The royally honored…

Purple Heart, Purple Queen, Wandering Jew (Tradescantia pallida) are common names for this Mexican native. In Florida it is a favorite ground cover providing a touch of color to otherwise drab shady areas in the garden. Beside the Royal purple color of this plant and it’s flower I have found no reason that it has been given the name “Queen”.

Purple Queen is very much at home in Florida and can quickly become invasive in the garden; so attention is needed when introduced to a garden design. Copyright 2018 Pamela Breitberg

American royalty…

Queen’s Wreath (Petrea volubilis) is an American native found in tropical climates. This vine decorated a wall at Ft. Lauderdale’s famed Bonnett House. Copyright 2018 Pamela Breitberg

The flowers have dropped leaving what seems at first to be flowers, but are actually five-pointed, star-shaped calyxes. Copyright 2018 Pamela Breitberg

A different naked lady…

My southern sisters are proud of their Naked Ladies (Amaryllis Belladonna), while here in Chicago the Autumn Crocus (Colchicum autumnale) is our “Naked Lady”. Both gained their nickname because when the flowers are in bloom their leaves already have become dormant, so are no longer present. These bulb beauties were at Lincoln Park Zoo several weeks ago and drew attention from the Lion Den.

Close up of sunlit petals. Copyright 2017 Pamela Breitberg

Vibrant autumn color. Copyright 2017 Pamela Breitberg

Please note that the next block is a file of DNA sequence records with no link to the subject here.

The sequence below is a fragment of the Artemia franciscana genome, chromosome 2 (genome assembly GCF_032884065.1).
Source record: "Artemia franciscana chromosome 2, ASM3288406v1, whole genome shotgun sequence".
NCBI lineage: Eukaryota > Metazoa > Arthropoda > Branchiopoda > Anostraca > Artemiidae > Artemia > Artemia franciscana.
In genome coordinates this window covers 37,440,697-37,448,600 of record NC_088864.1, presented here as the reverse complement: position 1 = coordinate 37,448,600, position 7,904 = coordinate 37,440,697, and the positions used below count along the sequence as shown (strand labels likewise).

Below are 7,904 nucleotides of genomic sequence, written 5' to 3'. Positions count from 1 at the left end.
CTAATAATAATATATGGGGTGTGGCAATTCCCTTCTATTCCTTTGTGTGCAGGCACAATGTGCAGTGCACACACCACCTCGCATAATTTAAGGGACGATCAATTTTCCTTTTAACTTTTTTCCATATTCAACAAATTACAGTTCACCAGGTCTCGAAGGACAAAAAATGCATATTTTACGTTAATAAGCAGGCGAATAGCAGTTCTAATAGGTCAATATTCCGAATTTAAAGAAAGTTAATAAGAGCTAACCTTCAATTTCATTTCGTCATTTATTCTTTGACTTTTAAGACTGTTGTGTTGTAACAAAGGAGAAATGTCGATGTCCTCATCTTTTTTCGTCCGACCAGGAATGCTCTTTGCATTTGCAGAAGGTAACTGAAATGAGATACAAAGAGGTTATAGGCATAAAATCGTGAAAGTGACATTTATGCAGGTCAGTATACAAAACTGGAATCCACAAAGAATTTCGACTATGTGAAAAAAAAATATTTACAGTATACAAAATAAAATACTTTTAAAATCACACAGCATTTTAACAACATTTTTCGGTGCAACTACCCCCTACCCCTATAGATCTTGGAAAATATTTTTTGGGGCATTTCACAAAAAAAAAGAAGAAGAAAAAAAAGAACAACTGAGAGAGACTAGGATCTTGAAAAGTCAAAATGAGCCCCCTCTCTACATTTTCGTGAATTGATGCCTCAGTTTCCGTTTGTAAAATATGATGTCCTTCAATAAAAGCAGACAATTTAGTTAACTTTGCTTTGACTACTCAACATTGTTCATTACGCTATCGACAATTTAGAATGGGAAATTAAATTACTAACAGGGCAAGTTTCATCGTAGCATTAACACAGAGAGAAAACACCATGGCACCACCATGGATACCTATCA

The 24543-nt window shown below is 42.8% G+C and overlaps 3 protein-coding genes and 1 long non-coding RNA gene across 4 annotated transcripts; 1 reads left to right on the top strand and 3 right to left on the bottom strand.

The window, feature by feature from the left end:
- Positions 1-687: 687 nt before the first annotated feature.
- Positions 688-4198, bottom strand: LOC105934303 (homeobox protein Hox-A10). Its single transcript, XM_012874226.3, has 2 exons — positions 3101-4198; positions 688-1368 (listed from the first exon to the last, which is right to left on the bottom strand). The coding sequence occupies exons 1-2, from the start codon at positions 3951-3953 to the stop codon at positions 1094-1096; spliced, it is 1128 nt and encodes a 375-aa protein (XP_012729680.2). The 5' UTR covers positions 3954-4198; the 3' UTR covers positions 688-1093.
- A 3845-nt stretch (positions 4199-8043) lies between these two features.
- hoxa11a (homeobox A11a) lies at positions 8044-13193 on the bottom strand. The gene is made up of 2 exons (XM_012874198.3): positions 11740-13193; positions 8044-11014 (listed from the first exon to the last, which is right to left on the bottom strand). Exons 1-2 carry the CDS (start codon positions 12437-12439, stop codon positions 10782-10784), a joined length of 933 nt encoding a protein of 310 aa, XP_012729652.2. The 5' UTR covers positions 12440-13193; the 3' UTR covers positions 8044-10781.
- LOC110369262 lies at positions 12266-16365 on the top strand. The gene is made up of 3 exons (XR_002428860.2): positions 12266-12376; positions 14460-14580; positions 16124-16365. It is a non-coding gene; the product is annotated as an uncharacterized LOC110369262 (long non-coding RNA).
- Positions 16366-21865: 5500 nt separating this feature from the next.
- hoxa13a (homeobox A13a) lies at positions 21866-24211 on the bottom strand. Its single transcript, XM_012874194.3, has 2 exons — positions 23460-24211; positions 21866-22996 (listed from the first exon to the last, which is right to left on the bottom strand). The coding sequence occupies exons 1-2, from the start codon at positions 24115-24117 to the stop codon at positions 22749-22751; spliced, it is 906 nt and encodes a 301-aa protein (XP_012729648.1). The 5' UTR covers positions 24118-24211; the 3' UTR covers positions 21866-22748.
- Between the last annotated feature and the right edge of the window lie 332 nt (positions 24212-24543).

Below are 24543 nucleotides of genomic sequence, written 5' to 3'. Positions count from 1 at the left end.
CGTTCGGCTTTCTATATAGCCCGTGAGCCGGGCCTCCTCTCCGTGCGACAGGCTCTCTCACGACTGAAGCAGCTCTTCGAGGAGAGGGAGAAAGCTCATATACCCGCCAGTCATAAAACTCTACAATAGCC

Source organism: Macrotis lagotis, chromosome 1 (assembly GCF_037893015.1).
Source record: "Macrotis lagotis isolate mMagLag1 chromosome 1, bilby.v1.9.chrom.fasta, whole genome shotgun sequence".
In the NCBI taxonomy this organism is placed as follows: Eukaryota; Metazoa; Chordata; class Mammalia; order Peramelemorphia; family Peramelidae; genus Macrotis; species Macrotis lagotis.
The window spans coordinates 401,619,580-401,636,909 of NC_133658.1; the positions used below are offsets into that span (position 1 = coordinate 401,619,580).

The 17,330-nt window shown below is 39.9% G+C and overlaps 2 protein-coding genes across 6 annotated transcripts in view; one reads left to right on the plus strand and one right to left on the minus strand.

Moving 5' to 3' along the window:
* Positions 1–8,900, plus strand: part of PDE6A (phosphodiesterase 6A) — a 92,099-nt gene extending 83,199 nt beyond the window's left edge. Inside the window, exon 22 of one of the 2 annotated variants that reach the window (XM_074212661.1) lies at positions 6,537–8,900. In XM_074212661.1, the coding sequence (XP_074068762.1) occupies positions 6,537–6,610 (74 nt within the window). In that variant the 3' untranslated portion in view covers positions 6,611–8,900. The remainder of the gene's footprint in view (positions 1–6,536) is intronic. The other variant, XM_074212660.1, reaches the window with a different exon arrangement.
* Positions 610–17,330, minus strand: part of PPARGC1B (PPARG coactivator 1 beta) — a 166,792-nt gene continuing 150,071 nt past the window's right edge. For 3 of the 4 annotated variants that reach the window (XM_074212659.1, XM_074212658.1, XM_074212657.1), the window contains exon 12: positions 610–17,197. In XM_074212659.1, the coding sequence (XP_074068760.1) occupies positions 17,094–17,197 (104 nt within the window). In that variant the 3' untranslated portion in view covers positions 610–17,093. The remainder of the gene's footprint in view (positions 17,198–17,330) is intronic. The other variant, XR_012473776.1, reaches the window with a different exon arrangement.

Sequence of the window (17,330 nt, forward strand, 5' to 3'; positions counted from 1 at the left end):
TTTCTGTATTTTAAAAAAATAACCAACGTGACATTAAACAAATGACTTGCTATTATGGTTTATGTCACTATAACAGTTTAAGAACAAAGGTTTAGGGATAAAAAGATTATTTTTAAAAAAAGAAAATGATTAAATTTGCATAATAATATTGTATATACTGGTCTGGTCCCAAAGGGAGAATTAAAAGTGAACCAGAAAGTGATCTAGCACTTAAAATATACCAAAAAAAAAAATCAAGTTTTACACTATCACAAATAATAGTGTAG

Prolific blooms. Copyright 2017 Pamela Breitberg

Garden bouquet of flowering fall bulbs. Copyright 2017 Pamela Breitberg

The bees and the balm…

The Bee and the Bee’s Balm. Copyright 2017, Pamela Breitberg

Macro image of Bee’s Balm. The center here reminds me of tan insect’s compound eye. Copyright 2017, Pamela Breitberg.

The color and the scent attracts Bees: Bee Balm is a chosen nectar. People find Wild Bergamot tea soothing as well. By any name they are an American favorite. This native perennial has been used by insects, Native Americans and European settlers for centuries. I enjoy it’s unique flower design.

Change of subject…

At first my eye was drawn to the opening Purple Coneflower. Newly emerged petals are pale green, which gradually, over several days, turn to pinky-purple when they have grown to their full length. Purple Coneflower are a favorite subject. More images of this returning favorite will follow soon.

Bringing the flower into focus showed me this new bloom had already collected some debris. Upon closer inspection, it became clear the stringy litter was actually the legs of a Daddy Long Legs {Pholcus phalangioides} spider. As a child they were part of summer’s entertainment; watching them climb brick walls was fun and for some reason they were a favorite critter to hold. I am friendly only from a distance with other spiders. Somehow, these Daddys seemed harmless to me. Perhaps my experiences with them as a child served to buffer fears of introducing “Rosey”, the Rosy Haired Tarantula, as a classroom pet.

Perennial favorite Purple Coneflower beginning to bloom. Copyright 2015 Pamela Breitberg